Perhaps most compelling is the savings your borrower will realize as a result of the efficiency improvements required to qualify for a green loan: a 30% increase in energy and water efficiency will result in lower utility bills. With no additional cost, long term utility savings, and the potential for a small bump in proceeds, green financing is worth pursuing—especially if the project also has a construction or LIHTC component.
The Construction Consideration
Most affordable housing projects will have a rehab or renovation component. Given the increasing efficiency and sustainability requirements for multifamily buildings in many states, your project may already include plans for green improvements. If it doesn’t, perhaps it should, as the most cost-effective way to implement efficiency upgrades is while you’re already renovating.
Maybe your borrower is using Freddie Mac’s Mod Rehab Loan program as the appropriate funding for renovations on an affordable housing project. Incorporating efficiency improvements into your renovations will make the property more attractive to the end user (or potential buyers) from both cash-flow and compliance perspectives.
If you’re lending on a project that has a construction component, energy and water efficiency are likely already part of the plan. Why not order the required reports to see if the project qualifies for green financing?
The LIHTC Link
Because LIHTC criteria includes tenant income limits, LIHTC projects will often qualify as mission-driven. (If you’re unfamiliar with the LIHTC program, here’s a primer.) LIHTC qualifications differ by state, with varying standards for accessibility, energy efficiency, and due diligence report requirements and scopes. Most states require a Level II ASHRAE Green Assessment or some form thereof. Since state LIHTC programs already require a green assessment and certain efficiency standards to be met, it just makes sense to consider green lending options. As with construction scenarios, your borrower may already be doing the work to qualify for a green loan.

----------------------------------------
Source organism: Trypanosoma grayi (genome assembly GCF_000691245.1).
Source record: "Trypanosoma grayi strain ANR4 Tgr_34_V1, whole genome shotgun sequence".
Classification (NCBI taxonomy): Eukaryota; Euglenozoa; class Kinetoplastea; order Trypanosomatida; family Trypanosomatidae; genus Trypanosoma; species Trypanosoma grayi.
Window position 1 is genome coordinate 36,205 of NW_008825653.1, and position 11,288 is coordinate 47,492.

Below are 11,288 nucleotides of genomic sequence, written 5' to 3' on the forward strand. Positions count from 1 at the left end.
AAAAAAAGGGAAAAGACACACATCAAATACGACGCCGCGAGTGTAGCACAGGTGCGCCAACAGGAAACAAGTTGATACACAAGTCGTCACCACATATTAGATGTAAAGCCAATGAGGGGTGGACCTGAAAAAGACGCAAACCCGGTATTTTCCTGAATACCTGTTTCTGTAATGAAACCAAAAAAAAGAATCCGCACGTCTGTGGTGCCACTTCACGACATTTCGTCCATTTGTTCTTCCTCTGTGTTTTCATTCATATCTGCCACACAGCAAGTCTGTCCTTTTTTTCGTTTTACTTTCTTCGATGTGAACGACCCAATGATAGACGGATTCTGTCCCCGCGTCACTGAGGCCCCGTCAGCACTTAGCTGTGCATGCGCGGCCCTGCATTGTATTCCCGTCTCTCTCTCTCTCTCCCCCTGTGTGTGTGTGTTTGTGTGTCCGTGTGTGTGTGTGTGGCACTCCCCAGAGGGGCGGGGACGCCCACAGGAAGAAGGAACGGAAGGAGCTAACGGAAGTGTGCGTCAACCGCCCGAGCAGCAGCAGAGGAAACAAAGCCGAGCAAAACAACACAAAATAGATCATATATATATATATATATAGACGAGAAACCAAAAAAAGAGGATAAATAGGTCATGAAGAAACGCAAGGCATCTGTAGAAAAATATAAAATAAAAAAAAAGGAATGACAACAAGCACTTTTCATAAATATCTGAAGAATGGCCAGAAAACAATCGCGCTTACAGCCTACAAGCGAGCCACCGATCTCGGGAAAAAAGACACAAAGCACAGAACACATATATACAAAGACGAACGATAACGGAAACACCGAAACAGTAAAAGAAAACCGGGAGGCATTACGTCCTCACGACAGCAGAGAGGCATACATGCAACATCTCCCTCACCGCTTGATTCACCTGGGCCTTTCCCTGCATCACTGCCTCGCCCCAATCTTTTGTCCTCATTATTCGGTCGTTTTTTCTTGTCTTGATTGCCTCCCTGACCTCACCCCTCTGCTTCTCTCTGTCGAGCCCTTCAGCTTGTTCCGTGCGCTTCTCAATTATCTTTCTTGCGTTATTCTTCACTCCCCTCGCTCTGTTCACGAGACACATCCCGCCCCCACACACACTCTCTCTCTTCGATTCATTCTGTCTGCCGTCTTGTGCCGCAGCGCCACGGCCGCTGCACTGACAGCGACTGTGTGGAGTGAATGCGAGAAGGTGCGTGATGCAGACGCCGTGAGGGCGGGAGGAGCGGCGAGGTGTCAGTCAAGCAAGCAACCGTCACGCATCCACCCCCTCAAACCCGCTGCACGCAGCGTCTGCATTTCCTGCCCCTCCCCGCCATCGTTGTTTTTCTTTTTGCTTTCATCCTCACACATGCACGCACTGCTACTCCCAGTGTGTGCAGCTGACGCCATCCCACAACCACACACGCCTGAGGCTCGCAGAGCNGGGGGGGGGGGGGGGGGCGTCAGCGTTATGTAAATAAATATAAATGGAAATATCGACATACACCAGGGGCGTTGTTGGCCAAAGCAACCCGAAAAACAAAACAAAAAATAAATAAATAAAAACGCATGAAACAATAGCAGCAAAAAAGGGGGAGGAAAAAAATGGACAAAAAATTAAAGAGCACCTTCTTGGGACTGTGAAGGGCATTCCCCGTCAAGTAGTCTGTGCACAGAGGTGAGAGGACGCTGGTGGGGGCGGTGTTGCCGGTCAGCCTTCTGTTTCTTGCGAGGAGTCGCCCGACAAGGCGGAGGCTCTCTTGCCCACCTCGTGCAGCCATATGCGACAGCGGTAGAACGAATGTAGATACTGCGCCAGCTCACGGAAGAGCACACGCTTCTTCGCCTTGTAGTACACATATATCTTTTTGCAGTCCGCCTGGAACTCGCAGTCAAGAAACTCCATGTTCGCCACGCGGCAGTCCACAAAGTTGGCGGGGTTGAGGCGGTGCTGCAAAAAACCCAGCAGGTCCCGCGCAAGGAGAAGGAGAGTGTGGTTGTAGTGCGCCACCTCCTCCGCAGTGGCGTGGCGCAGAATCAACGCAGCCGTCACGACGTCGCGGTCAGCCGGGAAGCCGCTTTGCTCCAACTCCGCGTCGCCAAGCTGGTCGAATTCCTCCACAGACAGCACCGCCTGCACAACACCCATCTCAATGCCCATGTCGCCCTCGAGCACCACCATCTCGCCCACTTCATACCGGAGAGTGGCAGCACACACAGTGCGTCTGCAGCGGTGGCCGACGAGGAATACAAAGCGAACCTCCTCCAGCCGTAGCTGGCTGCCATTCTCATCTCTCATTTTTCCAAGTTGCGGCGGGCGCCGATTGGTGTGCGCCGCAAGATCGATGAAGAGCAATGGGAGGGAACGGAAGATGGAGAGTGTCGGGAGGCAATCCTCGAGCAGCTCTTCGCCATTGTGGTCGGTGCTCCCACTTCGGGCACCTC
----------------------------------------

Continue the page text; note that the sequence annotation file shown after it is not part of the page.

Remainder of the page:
The ESG Advantage
Another argument for green lending: ESG. ESG initiatives are cropping up everywhere, as more consumers and investors become environmentally and socially conscious in their choices. Green lending decisions may have a place in your institution’s ESG program or may be quantified as a metric to demonstrate environmental commitment. Your borrower may have ESG goals to meet as well, and improving energy and water efficiency in their portfolio may be part of those goals. Qualifying for a green loan means the borrower has committed to better environmental stewardship, a commitment worth incorporating into ESG messaging.
Putting it All Together
Considering the big picture, green lending fits naturally with affordable housing. Increasing efficiency requirements for multifamily properties mean buyers will be making improvements anyway, so why not take advantage of green lending incentives? Energy and water improvements result in lower utility bills, improving the financial performance of collateral assets. However, given the amount of paperwork and compliance involved, pulling off a mission-driven loan with green, LIHTC, and construction components might feel like it requires supernatural effort. If you don’t have expertise in all three of these complex arenas, it makes sense to engage a consultant who does. You’ll save time, money, and more than a little sanity navigating the myriad of due diligence and submission requirements involved. Most importantly, by delivering the most possible benefits to your borrowers, you’ll keep them returning to you for future deals.